Session Type: Poster Session (Tuesday)
Session Time: 9:00AM-11:00AM
Background/Purpose: Recent data have suggested an association between elevated serum cholesterol levels, particularly low density lipoprotein (LDL), and the development of osteoarthritis (OA). Within the joint, circulating LDL is taken up by the synovium and oxidized, activating macrophages and leading to the release of inflammatory mediators. Further, mice with high LDL levels have high rates of OA compared with controls. In this study, we sought to comprehensively and longitudinally evaluate whether circulating total cholesterol, LDL, and high density lipoprotein (HDL) are associated with the risk of radiographic and symptomatic knee OA. We hypothesized that elevated levels of LDL increase the risk of developing knee OA.
Methods: We performed a nested case control study within the Multicenter Osteoarthritis study (MOST) cohort to examine the relationship between total cholesterol, LDL, and HDL and OA. MOST is an NIH-funded longitudinal study which followed 3,026 subjects with or at risk of developing OA for a seven year period, during which knee x-rays and MRIs were obtained and knee symptoms were queried at baseline, 30, 60, and 84 months. Baseline fasting blood samples were also drawn. We defined cases as those developing either radiographic OA (on plain film x-rays, N=283) or symptomatic OA (knee pain and radiographic OA, N=336) at follow-up. To identify cases with incident radiographic OA, we excluded those with prevalent radiographic OA at baseline and then followed subjects for the development of incident disease. Controls were selected randomly from those who were eligible to develop OA but did not. We carried out an identical case and control selection procedure for incident symptomatic OA. Additionally, we examined cartilage loss and synovitis on MRI and knee pain using the WOMAC scale. We carried out person-specific analyses using Cox Proportional Hazards regression adjusting for age, sex, BMI and educational attainment. When analyzing pain outcomes, covariates included depressive symptoms. We tested cholesterol as a continuous measure and did sensitivity analyses examining whether commonly used thresholds for high cholesterol ( >=200mg/dl), LDL ( >=130 mg/dl) or low HDL (< =60mg/dl) increased risk.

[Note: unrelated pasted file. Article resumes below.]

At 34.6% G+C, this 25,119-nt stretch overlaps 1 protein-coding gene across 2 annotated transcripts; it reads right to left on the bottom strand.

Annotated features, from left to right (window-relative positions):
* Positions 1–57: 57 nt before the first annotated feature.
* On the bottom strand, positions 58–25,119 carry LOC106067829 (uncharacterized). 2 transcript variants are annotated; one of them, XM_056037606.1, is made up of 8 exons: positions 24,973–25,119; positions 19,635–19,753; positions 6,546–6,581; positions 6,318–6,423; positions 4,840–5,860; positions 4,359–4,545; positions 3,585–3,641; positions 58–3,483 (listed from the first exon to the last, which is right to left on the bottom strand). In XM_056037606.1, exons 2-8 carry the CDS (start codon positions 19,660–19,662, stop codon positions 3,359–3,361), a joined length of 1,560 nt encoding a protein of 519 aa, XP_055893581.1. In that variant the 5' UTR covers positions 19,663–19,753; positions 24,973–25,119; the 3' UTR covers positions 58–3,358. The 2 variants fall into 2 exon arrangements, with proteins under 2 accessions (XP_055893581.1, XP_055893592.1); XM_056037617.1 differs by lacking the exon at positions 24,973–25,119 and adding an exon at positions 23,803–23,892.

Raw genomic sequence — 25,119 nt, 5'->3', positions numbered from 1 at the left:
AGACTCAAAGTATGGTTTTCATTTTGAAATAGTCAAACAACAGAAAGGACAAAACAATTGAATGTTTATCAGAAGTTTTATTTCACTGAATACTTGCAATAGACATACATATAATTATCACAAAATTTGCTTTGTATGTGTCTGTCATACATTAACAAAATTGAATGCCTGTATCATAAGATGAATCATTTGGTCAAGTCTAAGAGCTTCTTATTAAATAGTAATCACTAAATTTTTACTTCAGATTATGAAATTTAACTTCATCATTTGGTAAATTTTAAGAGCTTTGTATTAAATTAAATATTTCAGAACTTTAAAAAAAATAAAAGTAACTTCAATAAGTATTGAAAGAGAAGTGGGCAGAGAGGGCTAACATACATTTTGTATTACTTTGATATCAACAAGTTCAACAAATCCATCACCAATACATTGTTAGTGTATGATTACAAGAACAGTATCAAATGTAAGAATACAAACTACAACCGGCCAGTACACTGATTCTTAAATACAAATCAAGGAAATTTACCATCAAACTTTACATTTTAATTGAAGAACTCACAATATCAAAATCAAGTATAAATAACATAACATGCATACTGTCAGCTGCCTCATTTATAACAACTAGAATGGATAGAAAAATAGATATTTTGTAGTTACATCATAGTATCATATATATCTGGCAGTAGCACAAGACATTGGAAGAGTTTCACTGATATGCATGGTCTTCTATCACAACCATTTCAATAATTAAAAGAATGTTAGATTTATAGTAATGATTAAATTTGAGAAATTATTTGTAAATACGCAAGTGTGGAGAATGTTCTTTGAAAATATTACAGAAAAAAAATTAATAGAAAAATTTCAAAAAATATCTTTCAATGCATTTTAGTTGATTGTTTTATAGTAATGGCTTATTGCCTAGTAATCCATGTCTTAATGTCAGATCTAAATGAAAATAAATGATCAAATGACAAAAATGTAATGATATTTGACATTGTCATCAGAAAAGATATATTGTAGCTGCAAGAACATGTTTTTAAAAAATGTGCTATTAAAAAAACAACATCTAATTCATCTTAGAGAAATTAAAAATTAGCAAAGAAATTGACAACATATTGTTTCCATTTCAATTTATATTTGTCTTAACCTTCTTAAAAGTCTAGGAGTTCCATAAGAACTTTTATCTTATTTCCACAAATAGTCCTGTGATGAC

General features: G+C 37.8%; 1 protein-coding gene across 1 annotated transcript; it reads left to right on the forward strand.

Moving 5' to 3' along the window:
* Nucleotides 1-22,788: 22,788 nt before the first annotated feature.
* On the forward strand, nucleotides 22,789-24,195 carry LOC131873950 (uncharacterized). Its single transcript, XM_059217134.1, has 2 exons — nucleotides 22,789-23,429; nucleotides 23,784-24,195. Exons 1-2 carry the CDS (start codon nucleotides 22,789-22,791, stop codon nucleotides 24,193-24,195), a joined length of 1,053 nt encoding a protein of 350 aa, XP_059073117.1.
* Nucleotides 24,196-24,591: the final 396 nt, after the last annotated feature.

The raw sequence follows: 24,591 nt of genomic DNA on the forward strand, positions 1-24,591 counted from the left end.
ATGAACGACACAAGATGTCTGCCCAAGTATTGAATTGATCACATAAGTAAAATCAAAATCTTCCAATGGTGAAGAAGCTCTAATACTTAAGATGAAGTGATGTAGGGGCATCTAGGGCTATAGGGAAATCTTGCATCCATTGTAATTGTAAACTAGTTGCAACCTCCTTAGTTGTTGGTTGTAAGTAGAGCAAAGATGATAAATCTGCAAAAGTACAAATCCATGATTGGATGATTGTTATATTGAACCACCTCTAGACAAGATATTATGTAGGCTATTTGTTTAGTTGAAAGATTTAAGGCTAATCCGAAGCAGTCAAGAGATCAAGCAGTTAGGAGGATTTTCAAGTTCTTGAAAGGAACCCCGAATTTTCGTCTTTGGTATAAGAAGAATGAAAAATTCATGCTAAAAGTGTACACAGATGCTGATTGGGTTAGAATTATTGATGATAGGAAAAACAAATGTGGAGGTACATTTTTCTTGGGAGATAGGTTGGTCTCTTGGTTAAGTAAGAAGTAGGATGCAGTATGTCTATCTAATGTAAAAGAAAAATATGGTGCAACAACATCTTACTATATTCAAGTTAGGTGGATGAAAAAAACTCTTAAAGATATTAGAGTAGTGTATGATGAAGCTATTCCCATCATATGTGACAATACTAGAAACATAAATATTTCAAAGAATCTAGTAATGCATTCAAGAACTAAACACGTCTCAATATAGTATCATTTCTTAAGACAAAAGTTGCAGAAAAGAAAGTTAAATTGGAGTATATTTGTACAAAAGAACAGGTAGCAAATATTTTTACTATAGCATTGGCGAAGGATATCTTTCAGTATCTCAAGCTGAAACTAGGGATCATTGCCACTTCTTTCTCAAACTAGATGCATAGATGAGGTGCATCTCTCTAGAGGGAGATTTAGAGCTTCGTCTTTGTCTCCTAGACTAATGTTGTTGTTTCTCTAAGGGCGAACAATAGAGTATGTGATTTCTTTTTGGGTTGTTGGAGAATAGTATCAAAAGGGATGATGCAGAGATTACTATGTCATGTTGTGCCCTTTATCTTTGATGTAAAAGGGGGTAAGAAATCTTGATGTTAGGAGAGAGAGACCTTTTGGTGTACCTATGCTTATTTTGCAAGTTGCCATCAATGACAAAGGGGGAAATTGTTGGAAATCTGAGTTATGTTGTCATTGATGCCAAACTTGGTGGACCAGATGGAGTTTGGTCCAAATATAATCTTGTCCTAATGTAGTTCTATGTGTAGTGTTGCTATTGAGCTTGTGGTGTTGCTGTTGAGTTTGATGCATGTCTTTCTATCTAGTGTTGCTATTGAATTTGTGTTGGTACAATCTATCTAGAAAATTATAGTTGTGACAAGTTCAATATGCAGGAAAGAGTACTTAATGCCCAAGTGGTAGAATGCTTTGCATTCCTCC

Results: Mean age at baseline was 62 years and 55% were women. The hazard ratio for incident radiographic OA and incident symptomatic OA according to total cholesterol, LDL, and HDL cholesterol levels as well as the mean cholesterol values showed no significant associations with OA (see table). Additionally, we found no significant association of total cholesterol, LDL and HDL with cartilage loss, worsening synovitis or worsening knee pain. We also examined whether persons with high cholesterol, LDL or low HDL had an increased risk of OA, and did not find a significant association.
Conclusion: We did not find an association between LDL cholesterol, total cholesterol, or HDL cholesterol levels with incident osteoarthritis or other osteoarthritis outcomes. While LDL may have local deleterious effects on joint structure, elevated systemic levels do not confer risk of disease.
To cite this abstract in AMA style:Barlow J, Sun X, Nevitt M, Torner J, Lewis B, Matthan N, Lichtenstein A, Felson D. Is There an Association of Serum LDL, HDL and Total Cholesterol with the Development of Knee Osteoarthritis? [abstract]. Arthritis Rheumatol. 2019; 71 (suppl 10). https://acrabstracts.org/abstract/is-there-an-association-of-serum-ldl-hdl-and-total-cholesterol-with-the-development-of-knee-osteoarthritis/. Accessed October 17, 2021.
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ACR Meeting Abstracts - https://acrabstracts.org/abstract/is-there-an-association-of-serum-ldl-hdl-and-total-cholesterol-with-the-development-of-knee-osteoarthritis/